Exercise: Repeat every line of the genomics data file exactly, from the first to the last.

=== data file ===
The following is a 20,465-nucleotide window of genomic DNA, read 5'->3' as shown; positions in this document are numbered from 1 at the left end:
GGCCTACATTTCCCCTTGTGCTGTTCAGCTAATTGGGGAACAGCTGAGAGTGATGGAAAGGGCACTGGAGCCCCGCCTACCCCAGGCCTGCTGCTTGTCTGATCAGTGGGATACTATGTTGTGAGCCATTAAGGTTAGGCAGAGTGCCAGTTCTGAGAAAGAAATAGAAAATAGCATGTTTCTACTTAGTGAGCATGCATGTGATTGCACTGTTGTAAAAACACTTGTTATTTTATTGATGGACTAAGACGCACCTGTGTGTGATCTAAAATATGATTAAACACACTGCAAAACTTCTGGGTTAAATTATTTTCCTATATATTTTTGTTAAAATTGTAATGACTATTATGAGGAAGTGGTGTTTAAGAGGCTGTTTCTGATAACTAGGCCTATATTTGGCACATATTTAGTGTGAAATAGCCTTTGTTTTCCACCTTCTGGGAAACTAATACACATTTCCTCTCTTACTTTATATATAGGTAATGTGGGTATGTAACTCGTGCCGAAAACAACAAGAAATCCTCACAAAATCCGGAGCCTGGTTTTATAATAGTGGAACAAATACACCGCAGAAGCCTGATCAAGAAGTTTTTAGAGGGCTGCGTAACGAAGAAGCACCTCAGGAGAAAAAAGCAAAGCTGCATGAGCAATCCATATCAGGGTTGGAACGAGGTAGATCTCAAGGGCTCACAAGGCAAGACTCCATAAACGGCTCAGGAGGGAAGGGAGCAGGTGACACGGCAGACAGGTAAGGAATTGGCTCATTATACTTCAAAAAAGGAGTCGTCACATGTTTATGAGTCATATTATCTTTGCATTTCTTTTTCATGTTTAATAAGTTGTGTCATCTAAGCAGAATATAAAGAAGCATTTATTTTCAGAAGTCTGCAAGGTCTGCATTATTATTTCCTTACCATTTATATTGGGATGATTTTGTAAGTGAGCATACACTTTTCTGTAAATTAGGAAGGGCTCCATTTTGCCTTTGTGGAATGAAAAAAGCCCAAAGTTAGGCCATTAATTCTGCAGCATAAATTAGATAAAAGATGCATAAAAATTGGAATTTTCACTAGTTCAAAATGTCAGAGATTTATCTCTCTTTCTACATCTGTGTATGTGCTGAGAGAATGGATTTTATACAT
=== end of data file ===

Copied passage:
The following is a 20,465-nucleotide window of genomic DNA, read 5'->3' as shown; positions in this document are numbered from 1 at the left end:
GGCCTACATTTCCCCTTGTGCTGTTCAGCTAATTGGGGAACAGCTGAGAGTGATGGAAAGGGCACTGGAGCCCCGCCTACCCCAGGCCTGCTGCTTGTCTGATCAGTGGGATACTATGTTGTGAGCCATTAAGGTTAGGCAGAGTGCCAGTTCTGAGAAAGAAATAGAAAATAGCATGTTTCTACTTAGTGAGCATGCATGTGATTGCACTGTTGTAAAAACACTTGTTATTTTATTGATGGACTAAGACGCACCTGTGTGTGATCTAAAATATGATTAAACACACTGCAAAACTTCTGGGTTAAATTATTTTCCTATATATTTTTGTTAAAATTGTAATGACTATTATGAGGAAGTGGTGTTTAAGAGGCTGTTTCTGATAACTAGGCCTATATTTGGCACATATTTAGTGTGAAATAGCCTTTGTTTTCCACCTTCTGGGAAACTAATACACATTTCCTCTCTTACTTTATATATAGGTAATGTGGGTATGTAACTCGTGCCGAAAACAACAAGAAATCCTCACAAAATCCGGAGCCTGGTTTTATAATAGTGGAACAAATACACCGCAGAAGCCTGATCAAGAAGTTTTTAGAGGGCTGCGTAACGAAGAAGCACCTCAGGAGAAAAAAGCAAAGCTGCATGAGCAATCCATATCAGGGTTGGAACGAGGTAGATCTCAAGGGCTCACAAGGCAAGACTCCATAAACGGCTCAGGAGGGAAGGGAGCAGGTGACACGGCAGACAGGTAAGGAATTGGCTCATTATACTTCAAAAAAGGAGTCGTCACATGTTTATGAGTCATATTATCTTTGCATTTCTTTTTCATGTTTAATAAGTTGTGTCATCTAAGCAGAATATAAAGAAGCATTTATTTTCAGAAGTCTGCAAGGTCTGCATTATTATTTCCTTACCATTTATATTGGGATGATTTTGTAAGTGAGCATACACTTTTCTGTAAATTAGGAAGGGCTCCATTTTGCCTTTGTGGAATGAAAAAAGCCCAAAGTTAGGCCATTAATTCTGCAGCATAAATTAGATAAAAGATGCATAAAAATTGGAATTTTCACTAGTTCAAAATGTCAGAGATTTATCTCTCTTTCTACATCTGTGTATGTGCTGAGAGAATGGATTTTATACAT